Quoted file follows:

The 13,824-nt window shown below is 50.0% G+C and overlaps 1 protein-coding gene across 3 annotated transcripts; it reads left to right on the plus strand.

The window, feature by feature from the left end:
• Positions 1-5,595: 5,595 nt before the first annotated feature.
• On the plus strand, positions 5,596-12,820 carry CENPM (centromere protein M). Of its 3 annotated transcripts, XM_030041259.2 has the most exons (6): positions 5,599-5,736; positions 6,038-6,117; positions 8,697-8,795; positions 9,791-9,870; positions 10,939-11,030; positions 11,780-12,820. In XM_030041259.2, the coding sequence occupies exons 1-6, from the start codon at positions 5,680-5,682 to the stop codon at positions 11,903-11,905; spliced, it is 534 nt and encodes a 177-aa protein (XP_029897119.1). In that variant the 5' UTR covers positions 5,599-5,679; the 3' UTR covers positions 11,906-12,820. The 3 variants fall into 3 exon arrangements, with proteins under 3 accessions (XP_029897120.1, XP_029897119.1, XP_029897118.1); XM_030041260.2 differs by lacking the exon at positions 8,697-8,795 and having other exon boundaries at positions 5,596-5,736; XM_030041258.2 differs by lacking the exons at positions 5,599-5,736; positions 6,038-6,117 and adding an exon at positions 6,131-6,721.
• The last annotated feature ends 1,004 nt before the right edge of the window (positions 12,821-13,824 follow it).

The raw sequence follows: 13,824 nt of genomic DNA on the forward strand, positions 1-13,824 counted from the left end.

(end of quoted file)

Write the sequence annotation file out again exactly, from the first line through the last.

The 13,824-nt window shown below is 50.0% G+C and overlaps 1 protein-coding gene across 3 annotated transcripts; it reads left to right on the plus strand.

The window, feature by feature from the left end:
• Positions 1-5,595: 5,595 nt before the first annotated feature.
• On the plus strand, positions 5,596-12,820 carry CENPM (centromere protein M). Of its 3 annotated transcripts, XM_030041259.2 has the most exons (6): positions 5,599-5,736; positions 6,038-6,117; positions 8,697-8,795; positions 9,791-9,870; positions 10,939-11,030; positions 11,780-12,820. In XM_030041259.2, the coding sequence occupies exons 1-6, from the start codon at positions 5,680-5,682 to the stop codon at positions 11,903-11,905; spliced, it is 534 nt and encodes a 177-aa protein (XP_029897119.1). In that variant the 5' UTR covers positions 5,599-5,679; the 3' UTR covers positions 11,906-12,820. The 3 variants fall into 3 exon arrangements, with proteins under 3 accessions (XP_029897120.1, XP_029897119.1, XP_029897118.1); XM_030041260.2 differs by lacking the exon at positions 8,697-8,795 and having other exon boundaries at positions 5,596-5,736; XM_030041258.2 differs by lacking the exons at positions 5,599-5,736; positions 6,038-6,117 and adding an exon at positions 6,131-6,721.
• The last annotated feature ends 1,004 nt before the right edge of the window (positions 12,821-13,824 follow it).

The raw sequence follows: 13,824 nt of genomic DNA on the forward strand, positions 1-13,824 counted from the left end.